Floyd Mayweather Jr. speaks during a news conference Wednesday, Aug. 23, 2017, in Las Vegas. Mayweather is scheduled to fight Conor McGregor in a boxing match Saturday in Las Vegas. | AP Photo/John Locher
LAS VEGAS — Floyd Mayweather Jr. says it was the first punch of the fight. His promoter thinks it came during the second round.
One shot to the head, and suddenly Manny Pacquiao decided his night might better be spent fighting on the outside.
"I let him know it's not what you think it is," Mayweather said. "You're not just going to run in there. He felt a strength he didn't expect."
The knock on Mayweather — and the reason some people give Conor McGregor a chance Saturday night (Sunday morning Manila time) — is that he doesn't knock out people. Pacquiao never went down either, but Mayweather showed there are other ways to change a fight than putting a fighter on the canvas.
McGregor may find that out early if he goes after Mayweather at the opening bell as expected. The prevailing theory is that McGregor wins the power battle, but there's more than one fighter with power in this, the most unusual of fights.
"When he gets hit he's going to find out it's totally different," Mayweather said. "The brittle hands, they keep saying that, but when I come across his head he'll find out that it's totally different."
McGregor doesn't believe that, of course and predicted again Wednesday (Thursday Manila time) that the fight would end early with Mayweather on his back.
"I believe one or two rounds, with 8-ounce gloves I don't see him surviving," McGregor said. "I'm starting to think I'll toy with him once he goes down."
The two fighters got together for the final pre-fight press conference to further hype a fight built on hype. In contrast to the bombastic tone of earlier appearances it was a relatively subdued affair at the MGM Grand.
They posed together and didn't come close to exchanging blows. They did both manage to get in a few final words, though.
"It's not going to be easy Conor," Mayweather told his opponent. "I've got a great chin but remember this: The same way you give it you gotta be able to take it."
Though ticket sales have been tepid — largely because of astronomical prices — the pay-per-view is expected to be watched by some 50 million people in the United States alone and millions more worldwide.
It's half-fight, half-spectacle, a bout that matches a UFC star who has never boxed against a masterful ring technician with a record of 49-0. Born of internet hype, it has captured the curiosity of even those outside both sports and could end up being the richest fight ever.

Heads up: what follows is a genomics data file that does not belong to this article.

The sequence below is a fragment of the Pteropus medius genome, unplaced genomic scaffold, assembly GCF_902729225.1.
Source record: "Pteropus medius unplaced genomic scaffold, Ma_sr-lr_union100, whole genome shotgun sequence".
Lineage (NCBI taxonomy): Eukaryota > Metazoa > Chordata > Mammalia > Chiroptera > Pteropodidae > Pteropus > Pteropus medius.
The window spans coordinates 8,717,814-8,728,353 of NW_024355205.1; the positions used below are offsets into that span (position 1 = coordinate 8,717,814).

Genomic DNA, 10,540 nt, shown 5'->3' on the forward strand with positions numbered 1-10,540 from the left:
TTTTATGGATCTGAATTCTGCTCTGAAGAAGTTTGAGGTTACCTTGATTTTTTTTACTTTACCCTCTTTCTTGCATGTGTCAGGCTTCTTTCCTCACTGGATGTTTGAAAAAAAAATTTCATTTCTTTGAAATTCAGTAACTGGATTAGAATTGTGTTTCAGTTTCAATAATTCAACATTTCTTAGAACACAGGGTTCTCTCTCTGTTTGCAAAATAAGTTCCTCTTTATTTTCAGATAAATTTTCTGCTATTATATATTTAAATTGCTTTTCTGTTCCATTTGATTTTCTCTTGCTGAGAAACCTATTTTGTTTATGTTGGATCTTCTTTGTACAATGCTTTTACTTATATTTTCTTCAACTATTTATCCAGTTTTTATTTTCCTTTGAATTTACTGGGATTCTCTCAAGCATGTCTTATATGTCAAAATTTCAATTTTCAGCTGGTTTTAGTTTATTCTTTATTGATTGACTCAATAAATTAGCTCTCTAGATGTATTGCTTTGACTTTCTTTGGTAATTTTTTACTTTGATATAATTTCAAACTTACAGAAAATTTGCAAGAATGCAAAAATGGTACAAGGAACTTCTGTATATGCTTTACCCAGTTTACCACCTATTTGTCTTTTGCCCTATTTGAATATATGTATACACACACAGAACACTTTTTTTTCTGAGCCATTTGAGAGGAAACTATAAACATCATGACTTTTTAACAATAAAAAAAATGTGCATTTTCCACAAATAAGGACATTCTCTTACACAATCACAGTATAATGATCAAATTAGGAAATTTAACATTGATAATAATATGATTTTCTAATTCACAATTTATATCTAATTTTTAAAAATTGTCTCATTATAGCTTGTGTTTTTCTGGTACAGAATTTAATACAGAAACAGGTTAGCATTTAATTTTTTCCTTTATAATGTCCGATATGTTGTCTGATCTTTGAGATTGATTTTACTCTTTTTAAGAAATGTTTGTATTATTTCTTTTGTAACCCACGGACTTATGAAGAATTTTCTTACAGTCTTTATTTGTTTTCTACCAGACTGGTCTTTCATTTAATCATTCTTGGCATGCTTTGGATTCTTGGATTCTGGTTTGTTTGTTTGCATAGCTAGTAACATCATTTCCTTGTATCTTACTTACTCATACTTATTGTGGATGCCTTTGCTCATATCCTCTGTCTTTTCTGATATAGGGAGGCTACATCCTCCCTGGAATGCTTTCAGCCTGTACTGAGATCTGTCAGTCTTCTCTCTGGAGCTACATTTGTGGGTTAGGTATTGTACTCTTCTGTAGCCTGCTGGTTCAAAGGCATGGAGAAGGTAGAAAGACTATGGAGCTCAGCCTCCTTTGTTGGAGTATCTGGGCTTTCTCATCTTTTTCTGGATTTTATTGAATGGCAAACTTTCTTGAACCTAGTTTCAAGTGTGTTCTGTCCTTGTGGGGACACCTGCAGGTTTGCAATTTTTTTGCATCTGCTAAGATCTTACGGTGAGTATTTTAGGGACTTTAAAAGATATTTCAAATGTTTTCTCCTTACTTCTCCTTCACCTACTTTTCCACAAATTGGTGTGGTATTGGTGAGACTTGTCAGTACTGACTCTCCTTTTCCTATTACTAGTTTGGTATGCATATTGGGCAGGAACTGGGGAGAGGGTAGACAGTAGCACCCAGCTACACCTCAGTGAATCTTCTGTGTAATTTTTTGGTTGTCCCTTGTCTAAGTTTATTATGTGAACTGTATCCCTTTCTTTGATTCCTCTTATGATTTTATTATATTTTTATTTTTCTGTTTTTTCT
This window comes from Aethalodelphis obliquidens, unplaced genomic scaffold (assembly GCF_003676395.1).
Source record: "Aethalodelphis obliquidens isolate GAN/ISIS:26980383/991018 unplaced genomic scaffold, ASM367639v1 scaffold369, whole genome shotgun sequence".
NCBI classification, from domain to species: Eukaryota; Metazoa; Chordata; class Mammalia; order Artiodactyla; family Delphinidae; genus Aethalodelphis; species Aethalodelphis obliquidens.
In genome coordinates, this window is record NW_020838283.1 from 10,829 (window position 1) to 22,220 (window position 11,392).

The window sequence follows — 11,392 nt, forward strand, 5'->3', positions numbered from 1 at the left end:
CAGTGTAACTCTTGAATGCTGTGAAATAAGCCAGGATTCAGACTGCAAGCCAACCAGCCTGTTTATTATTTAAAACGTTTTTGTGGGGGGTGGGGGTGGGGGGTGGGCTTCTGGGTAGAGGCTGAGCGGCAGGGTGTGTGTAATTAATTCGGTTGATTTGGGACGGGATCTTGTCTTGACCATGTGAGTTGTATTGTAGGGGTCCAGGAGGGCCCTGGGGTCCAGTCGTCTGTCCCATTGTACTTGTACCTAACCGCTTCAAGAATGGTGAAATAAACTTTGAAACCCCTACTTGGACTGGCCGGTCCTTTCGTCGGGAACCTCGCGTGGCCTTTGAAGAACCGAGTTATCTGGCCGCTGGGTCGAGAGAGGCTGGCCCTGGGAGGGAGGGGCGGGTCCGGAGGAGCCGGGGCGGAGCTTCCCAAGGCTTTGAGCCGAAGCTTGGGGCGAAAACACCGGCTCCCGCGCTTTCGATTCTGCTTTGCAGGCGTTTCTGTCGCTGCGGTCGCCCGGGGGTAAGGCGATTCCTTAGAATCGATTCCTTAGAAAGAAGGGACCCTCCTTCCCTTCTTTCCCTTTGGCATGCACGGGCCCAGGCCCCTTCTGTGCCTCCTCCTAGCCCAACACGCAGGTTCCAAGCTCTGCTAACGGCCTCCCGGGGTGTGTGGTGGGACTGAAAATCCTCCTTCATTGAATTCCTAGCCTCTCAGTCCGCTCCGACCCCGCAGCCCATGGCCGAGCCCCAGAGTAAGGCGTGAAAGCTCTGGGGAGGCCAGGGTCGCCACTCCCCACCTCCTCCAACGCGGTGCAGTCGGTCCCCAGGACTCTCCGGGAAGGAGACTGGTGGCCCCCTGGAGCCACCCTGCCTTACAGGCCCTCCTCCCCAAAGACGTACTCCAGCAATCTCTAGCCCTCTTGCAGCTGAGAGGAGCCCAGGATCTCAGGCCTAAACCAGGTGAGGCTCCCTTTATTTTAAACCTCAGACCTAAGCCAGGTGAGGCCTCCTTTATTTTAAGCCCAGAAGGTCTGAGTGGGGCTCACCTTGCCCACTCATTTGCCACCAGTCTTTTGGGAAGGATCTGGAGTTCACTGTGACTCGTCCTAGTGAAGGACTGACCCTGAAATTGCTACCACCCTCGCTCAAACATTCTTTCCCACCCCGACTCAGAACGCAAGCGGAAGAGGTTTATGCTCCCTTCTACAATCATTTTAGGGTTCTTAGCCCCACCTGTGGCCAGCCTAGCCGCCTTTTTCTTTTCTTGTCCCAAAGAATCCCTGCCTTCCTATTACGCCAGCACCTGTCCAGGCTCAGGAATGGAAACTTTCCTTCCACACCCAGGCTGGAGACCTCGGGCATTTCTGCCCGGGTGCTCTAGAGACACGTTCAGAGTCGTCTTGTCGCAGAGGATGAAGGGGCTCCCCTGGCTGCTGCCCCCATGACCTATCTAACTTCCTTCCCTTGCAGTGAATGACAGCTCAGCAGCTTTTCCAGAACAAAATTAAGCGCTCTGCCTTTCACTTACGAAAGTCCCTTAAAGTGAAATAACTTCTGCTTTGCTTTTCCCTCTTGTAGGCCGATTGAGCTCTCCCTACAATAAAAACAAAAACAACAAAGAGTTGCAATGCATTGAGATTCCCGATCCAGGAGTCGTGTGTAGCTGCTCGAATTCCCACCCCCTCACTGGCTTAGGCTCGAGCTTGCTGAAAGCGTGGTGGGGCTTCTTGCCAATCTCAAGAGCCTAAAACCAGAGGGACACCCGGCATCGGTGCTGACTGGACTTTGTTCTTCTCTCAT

And it's a bout Mayweather says he is taking very seriously, despite training at odd hours and holding meet-and-greets every night before the fight with fans who come to his strip club.
"I'm taking a gamble," said Mayweather, who is coming off a two-year layoff. "But it's worth it."
Mayweather's fight with Pacquiao ended up going 12 long rounds, and turning a lot of people off from boxing. But while Mayweather hasn't really knocked out anyone in a decade, he says the streak will come to an end in what he insists is his final fight.
Oddsmakers in this gambling town hope it's not McGregor stopping Mayweather early as he claims. McGregor fans have placed thousands of small bets at long-shot odds of their man knocking Mayweather out in the early rounds, and sports books could suffer their worst loss ever in what is expected to be the most heavily fight ever.
McGregor also believes that's exactly what is going to happen.. He said his years in the octagon and his varied skillset will translate well into the boxing ring, especially after a three-month camp where he used a former referee to help him adjust to boxing rules.
What he didn't bring in was any boxing trainer to teach him more about the sport, insisting that the team he has always been with knows him so well that it wouldn't have made a difference.
"We added what is useful and discarded what is not," he said. "As the final sparring session approached all the unnecessary was gone. It was a cleaner product, just the perfect product."
He was dismissive of Mayweather to the end, telling those attending the final press conference that Mayweather is not only a one dimensional fighter but more than likely not the sports bettor he claims to be when posting his winning tickets online.
Perhaps, he said, that's the reason Mayweather still owes the IRS $22.2 million in back taxes.
"I think he has a big-time gambling problem," McGregor said. "He always shows his winning bets but never his losers. Maybe that's why he's in the position he is and had to take this fight."
- Published in Sports